BOISE — In the Pacific Ocean, killer whales are at the top of the food chain -- preying on seals, sea lions and even sharks. But one Pacific orca species is on the brink of extinction. Whale researchers say the endangered southern resident orcas which live in and around the Puget Sound, face three main challenges: pollution, underwater noise and food supply.
The southern resident orcas have a much smaller range than other killer whales and they have a much more specific diet. Unlike the orcas which swim farther down the coast and farther up the coast, the mainstay of the southern resident orcas is Chinook salmon.
But Chinook numbers have plummeted and whale advocates say the key to keeping the southern residents from going extinct lies in the clear cool water of Idaho's mountains.
"If we want the orcas to survive, we have to return salmon to the headwaters in Idaho," said Chiara D’Angelo-Patricio, Pacific Coast organizer of the Endangered Species Coalition.
D’Angelo-Patricio says the lack of salmon inhibits orcas' ability to reproduce, putting the southern residents in what she calls a fertility crisis.
"And we know when a species has a fertility crisis, a crisis with reproduction, that puts them at the edge of extinction," she said.
The Endangered Species Coalition and others who advocate for the orcas are largely responsible for a renewed conversation about breaching four dams on the lower Snake River in Washington. And when they heard Congressman Mike Simpson (R-ID) speak at a forum on the salmon crisis, they say they found new hope.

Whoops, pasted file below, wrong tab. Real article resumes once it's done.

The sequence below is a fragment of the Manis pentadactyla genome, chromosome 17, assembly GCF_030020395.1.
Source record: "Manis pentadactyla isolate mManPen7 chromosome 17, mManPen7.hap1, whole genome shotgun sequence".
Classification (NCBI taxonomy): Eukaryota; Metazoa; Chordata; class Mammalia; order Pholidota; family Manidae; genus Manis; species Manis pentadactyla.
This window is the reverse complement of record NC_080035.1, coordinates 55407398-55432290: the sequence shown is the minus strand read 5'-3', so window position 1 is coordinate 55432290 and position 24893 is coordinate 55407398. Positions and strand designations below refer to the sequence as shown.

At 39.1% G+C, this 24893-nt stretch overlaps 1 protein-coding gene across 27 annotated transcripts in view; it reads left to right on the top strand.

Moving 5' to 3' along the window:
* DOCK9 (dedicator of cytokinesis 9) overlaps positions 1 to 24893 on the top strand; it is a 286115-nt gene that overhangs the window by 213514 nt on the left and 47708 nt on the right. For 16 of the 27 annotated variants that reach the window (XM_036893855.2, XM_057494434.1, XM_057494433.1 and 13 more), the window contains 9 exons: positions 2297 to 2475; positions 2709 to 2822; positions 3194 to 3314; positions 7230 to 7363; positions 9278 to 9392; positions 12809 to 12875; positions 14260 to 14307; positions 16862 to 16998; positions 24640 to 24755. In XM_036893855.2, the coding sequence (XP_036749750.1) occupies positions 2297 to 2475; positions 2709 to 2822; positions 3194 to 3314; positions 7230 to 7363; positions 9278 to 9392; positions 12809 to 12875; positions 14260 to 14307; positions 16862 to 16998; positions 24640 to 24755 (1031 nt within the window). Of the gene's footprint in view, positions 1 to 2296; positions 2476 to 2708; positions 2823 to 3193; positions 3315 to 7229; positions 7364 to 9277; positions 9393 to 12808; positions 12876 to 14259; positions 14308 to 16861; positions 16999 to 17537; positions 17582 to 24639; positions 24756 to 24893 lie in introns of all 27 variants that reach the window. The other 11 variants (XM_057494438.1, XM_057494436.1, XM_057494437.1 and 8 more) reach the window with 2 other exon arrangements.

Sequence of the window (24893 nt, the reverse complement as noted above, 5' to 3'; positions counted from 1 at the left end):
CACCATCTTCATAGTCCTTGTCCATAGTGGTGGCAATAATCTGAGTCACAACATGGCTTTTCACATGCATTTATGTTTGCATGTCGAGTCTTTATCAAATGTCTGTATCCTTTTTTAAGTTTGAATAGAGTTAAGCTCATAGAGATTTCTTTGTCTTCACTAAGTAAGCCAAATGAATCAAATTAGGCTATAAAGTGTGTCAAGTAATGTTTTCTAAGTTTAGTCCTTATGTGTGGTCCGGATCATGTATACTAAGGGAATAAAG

Simpson told the story of a trip to the Stanley Basin, where he and his staff witnessed a single female Chinook laying her eggs in marsh creek before dying - part of a natural cycle the congressman attributes to a power beyond nature.
Simpson has been talking to people throughout the northwest and in Washington, D.C. about the salmon crisis, and he says he's determined to do what he can to solve it.
"I've come to the conclusion that I'm going to live to see salmon runs restored in Idaho," Simpson said at the forum.
Those comments moved the crowd at Boise State University to applause, and they moved whale lovers to believe there is hope for the orcas.
"When he talked about the salmon as a species of God, and a species of his god, and in his life-time he's going to see those salmon recover, you know, that's a commitment that I actually believe," said D’Angelo-Patricio.
While Simpson says removing the dams is a real possibility, he says nobody should jump to any conclusions just yet.
"All they've heard from reports of my speech is Simpson wants dams out, and that's not what my speech was about. My speech was about the Bonneville Power Administration and saving salmon," Simpson said.
Simpson says saving a financially troubled BPA and bringing salmon back raises many difficult questions and he wants to know how removing dams would impact beneficiaries like grain-growers who use barges to ship their goods through the system.
And he says salmon migration is just part of the equation.
"Fishing in the Pacific Ocean, predator control, water quality, all of those things are going to have to be dealt with if you're going to bring salmon back to Idaho, I think," Simpson said.
The Congressman admits that restoring salmon is a difficult challenge which will take unprecedented collaboration among northwest interests, and D'Angelo-Patricio agrees.
"We have to work together to build a bridge; an unlikely alliance," she said.